This title could be somewhat misleading, so let me explain ...

I'm downloading a video file ... mpeg, avi - being one of the popular formats. Now, if I am downloading it, and the download breaks in the middle of the uhm ... download, then, for example, Windows Media Player will give out some error and refuse to play it (although the file is, let's say, 98% complete). But, players like KMPlayer, or MediaPlayer Classic will play it up until that point (as the matter of fact, they can play it while it is being downloaded as well).

So, I'm interested, ... without using any means of download (download managers and alike) to secure the file is completely downloaded, how can one verify whether the video file is downloaded whole, and that it is complete ?

  • Incomplete MPEG should play with no problems. AVI has indexes for quick seeking at the end of the file, which some players will use and some don't require or will ignore. – bobince Jan 25 '10 at 13:37
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    Incomplete MPEG should play with no problems. @bobince, the question was/is how to check for corruption, not how to play an incomplete file. Even if a format supports playing incomplete files, it should still be possible to check for corruption if the file does not conform to the format specifications. For example, you can still read an incomplete plain-text file, but you can still detect if the file has problems like if it ends in the middle of a sentence or there is a chunk of obviously missing information in the middle. – Synetech Jan 3 '14 at 18:05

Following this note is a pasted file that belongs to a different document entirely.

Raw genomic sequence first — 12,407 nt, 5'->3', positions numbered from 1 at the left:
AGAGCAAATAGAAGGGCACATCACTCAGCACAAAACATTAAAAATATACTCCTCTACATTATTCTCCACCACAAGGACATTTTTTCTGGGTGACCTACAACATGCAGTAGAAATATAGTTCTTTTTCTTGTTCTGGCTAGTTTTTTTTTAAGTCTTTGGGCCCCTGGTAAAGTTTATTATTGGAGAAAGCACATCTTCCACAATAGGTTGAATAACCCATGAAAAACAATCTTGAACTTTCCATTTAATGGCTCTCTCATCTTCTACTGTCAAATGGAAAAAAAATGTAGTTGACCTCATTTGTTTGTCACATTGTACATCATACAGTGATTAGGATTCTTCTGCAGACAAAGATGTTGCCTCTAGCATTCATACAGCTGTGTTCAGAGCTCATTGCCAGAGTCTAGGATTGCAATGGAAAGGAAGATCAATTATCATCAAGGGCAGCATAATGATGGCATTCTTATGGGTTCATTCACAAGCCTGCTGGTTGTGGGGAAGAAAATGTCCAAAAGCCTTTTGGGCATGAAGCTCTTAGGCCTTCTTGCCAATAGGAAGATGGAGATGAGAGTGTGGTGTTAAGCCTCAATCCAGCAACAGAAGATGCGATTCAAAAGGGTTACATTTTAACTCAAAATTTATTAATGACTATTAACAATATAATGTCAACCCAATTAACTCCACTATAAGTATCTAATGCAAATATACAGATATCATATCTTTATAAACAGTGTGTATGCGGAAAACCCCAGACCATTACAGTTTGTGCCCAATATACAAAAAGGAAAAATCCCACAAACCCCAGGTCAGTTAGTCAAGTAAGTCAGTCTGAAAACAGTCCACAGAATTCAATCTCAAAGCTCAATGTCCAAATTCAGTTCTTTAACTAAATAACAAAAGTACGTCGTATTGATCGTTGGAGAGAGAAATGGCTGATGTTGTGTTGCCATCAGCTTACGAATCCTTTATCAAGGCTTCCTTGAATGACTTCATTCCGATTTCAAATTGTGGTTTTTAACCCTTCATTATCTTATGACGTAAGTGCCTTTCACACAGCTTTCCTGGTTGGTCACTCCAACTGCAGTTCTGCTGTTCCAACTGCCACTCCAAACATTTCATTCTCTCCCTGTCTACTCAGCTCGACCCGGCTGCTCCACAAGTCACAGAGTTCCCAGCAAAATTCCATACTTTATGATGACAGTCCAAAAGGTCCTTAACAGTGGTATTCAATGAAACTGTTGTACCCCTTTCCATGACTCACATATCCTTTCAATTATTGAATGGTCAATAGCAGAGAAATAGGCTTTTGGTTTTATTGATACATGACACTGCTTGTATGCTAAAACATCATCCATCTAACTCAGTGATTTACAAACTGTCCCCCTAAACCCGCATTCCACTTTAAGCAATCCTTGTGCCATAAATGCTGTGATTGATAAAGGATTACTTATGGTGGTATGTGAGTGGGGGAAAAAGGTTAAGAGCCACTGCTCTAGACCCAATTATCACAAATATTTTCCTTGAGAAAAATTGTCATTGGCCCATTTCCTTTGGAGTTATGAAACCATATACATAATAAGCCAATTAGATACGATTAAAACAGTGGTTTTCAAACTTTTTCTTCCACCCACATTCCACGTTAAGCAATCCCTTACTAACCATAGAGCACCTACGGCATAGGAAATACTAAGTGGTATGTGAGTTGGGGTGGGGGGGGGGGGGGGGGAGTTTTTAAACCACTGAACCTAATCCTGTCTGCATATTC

You can use a feature in ffmpeg video converter: if you will specify it to recode video to nothing it will just read input file and report any errors that will appear. This is very fast process because video frames are just being read, checked and silently dropped.

Example command line: (for Linux)

ffmpeg -v error -i file.avi -f null - 2>error.log

-v error means a certain level of verbosity (to show some errors that are normally hidden because they don't affect playability a much).

You will get a full error log with some generic information about file ffmpeg will output, so this will probably require your attention, through filters can be written to perform batch check of similar files.

FFmpeg is also available for Windows here. The command line will be almost identical with an exception of stderr redirect:

ffmpeg.exe -v error -i file.avi -f null - >error.log 2>&1
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    Same speed as if it would been converting. – Somebody Mar 26 '13 at 0:17